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University of the Witwatersrand Rural Campus
Bushbuckridge, Mpumalanga


2015SAIA L Award for Architecture
2016SAIA Commendation

Commendation Citation

The topography of the lowveld area is characterised by a series of valleys and ridges. Water drainage is generally towards the east, and the area is also not very far from the great eastern escarpment of South Africa. For a large part of the lowveld, this escarpment creates a dominant horizon line to the west. This line dominates everything specifically man-made objects like architecture, resulting in any building appearing smaller than it might be. Coupled with this scale inversion is the 'blanket' of trees that covers most of this part of the world. Buildings usually disappear below the tree line.

The combination of all of these environmental and topographical factors result in a micro context where orientation, place creation, a sense of dwelling - and more - are therefore primarily dependent on even smaller elements of this context. Furthermore, this area is known for its hot climate, necessitating that all buildings optimise their ventilation. With the heat also comes its characteristically dense vegetation. In this environment, human focus is often on the immediate, on nature in all of its forms, and on the interaction between man and nature.

There is also in South Africa, among some population groups, a particular romanticism coupled to the 'bushveld'. This often manifests itself in the celebration of a certain primordial closeness to the profundity of nature. Examples of this closeness to nature could be exemplified by symbols such as fire, food-preparation rituals, water, stuffed animal heads as trophies displayed on walls, etc. Architecturally, this phenomenon is furthered by rustic elements such as thatched roofs, the boma constructed usually with thin wooden elements, the spatial enclosure of the symbolic fire, and the rondavel, with its references to indigenous building practices.

Before the intervention of these architects, most buildings comprising the Wits Rural Facility conformed to this romanticised version of 'living in the bush'. Most buildings had thatched roofs; there were a number of rondavels and a few buildings reminiscent of English country cottages. From the site layout, which existed before the intervention was analysed, it is clear that the facility existed in a series of unrelated buildings. The layout did not form positively defined spaces between the different buildings, nor did it relate to the small watercourse adjacent to the site. In many ways, this group of buildings was rather 'lost' underneath the continuous canopy of trees.

The architect's inspired intervention changed all of this. Minimal demolitions were undertaken and only a few trees were removed. The new layout artfully introduced positively and defined open space, a clearly defined and easily readable spatial logic, while the natural edge to the site the small watercourse was clearly defined by the next phase of buildings. The architect successfully avoided all established architectural cliches of 'bush architecture'. The buildings have a beautiful and inspired simplicity about them. The structure and building forms are confined to a few elements, constantly repeated in surprising and thoughtful ways. This language manages to create, in a subtle manner, orientation and a memorable place without ever feeling the need to 'hit the drum' too loudly. This simplicity of form and construction must also have aided the economic feasibility of the project - helping to make it a reality. The majority of the buildings are only one-room deep, to enable natural ventilation. These buildings, in turn, are connected by wide walkways that create shade as well as space for social interaction. There is something lyrical about these walkways, in the way in which they connect built elements and how they avoid and celebrate natural elements, like trees. In many areas, filtered light forms roof lights, thus creating thoughtful accents that are reinforced with the memory of sunlight filtered by the leaves of trees.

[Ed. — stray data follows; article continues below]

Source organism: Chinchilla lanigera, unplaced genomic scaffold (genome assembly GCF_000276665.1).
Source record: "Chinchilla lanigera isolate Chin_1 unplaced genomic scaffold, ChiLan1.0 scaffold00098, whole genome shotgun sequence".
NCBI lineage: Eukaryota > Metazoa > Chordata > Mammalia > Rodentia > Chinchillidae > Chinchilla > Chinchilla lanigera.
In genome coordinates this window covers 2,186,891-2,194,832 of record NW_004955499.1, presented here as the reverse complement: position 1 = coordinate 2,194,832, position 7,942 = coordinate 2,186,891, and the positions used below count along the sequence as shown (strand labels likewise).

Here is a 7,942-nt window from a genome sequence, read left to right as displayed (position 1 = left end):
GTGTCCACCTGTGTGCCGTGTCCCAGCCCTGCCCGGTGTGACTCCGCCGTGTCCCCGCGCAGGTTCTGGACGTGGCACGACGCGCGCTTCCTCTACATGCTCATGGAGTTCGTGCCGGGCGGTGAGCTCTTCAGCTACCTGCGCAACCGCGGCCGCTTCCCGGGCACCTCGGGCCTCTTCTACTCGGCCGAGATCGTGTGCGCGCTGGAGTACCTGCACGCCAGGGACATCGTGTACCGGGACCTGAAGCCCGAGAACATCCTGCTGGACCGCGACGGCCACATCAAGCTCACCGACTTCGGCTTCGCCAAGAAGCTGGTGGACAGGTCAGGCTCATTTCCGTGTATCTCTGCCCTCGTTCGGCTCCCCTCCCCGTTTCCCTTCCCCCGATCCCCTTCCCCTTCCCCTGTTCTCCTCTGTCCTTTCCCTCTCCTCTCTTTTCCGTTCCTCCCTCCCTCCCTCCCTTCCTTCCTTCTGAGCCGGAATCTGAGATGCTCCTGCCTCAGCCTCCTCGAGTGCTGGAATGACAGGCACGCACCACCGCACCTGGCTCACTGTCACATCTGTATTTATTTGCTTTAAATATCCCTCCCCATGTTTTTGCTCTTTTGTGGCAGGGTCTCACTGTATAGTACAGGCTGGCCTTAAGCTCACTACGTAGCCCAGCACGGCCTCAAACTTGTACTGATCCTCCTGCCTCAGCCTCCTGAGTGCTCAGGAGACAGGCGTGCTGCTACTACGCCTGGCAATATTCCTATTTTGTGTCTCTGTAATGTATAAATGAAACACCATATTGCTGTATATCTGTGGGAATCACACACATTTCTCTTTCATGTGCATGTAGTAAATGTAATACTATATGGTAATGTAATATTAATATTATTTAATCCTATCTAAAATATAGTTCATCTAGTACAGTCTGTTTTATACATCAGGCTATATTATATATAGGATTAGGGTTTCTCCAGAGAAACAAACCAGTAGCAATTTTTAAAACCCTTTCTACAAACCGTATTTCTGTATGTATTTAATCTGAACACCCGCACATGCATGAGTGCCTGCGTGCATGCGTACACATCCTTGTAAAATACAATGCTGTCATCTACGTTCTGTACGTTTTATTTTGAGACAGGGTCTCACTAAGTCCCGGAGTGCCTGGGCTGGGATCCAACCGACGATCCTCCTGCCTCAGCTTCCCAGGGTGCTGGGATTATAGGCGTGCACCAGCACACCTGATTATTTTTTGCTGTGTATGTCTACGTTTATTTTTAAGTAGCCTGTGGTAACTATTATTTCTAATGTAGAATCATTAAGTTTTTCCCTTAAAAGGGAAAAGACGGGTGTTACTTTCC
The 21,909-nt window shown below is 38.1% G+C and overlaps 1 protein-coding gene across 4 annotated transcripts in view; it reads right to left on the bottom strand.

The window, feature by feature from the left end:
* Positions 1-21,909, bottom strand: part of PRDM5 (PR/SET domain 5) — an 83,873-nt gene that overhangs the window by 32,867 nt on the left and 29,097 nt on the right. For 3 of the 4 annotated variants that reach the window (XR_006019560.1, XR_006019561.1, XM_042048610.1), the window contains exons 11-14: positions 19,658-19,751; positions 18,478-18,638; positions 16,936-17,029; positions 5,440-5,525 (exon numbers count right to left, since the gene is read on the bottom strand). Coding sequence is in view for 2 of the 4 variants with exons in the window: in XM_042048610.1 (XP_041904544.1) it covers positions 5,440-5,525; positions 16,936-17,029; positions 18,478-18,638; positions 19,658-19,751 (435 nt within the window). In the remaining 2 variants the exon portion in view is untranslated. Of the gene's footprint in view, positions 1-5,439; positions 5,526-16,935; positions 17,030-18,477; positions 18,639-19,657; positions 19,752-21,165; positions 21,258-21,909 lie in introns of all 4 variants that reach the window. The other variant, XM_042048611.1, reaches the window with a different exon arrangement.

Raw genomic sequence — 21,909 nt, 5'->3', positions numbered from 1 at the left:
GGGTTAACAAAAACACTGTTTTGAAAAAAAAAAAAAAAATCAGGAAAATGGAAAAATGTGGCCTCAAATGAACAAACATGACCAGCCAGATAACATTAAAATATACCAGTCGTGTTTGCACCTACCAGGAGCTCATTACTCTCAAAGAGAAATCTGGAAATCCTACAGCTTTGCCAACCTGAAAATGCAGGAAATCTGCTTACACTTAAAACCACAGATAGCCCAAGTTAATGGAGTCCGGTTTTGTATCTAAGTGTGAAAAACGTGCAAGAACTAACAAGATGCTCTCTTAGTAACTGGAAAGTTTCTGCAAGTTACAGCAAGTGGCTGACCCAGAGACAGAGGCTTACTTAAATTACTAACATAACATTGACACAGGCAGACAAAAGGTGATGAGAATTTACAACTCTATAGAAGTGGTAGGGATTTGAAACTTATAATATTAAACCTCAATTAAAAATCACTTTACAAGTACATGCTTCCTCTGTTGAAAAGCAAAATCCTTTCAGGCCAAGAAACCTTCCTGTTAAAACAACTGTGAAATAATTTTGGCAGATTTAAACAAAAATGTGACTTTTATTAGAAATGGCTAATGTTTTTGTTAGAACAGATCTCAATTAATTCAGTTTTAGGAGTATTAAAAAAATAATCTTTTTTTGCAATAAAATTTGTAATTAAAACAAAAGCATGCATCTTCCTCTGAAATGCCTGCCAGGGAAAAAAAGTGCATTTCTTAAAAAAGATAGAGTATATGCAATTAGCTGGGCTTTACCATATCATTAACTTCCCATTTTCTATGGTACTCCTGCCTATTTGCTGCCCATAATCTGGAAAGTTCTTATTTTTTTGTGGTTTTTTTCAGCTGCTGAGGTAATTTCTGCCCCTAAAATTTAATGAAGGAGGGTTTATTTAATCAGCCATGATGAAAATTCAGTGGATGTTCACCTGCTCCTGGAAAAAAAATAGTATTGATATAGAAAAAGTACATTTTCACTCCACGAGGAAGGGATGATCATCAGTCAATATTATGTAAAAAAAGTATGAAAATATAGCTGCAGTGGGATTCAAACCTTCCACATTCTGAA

The new buildings and their walkways have created a dynamic quality of shifting planes, framed views and the celebration of light that is far removed from the rather predictable quality of the old buildings of the Wits Rural facility. The built forms are generously connected to nature. This interaction is now meaningful and celebratory whereas in the previous incarnation, nature was very much left to its own devices. This fundamental and inspired shift between old and new could only have been achieved by a trusting and willing client, and a highly serious and talented architect.

Writings about this entry

South African Institute of Architects. 2016. Awards : South African Institute of Architects. Awards for Excellence, Awards of Merit, Regional Awards for Architecture 2015/2016. Cape Town: Picasso for SAIA. pg 46-47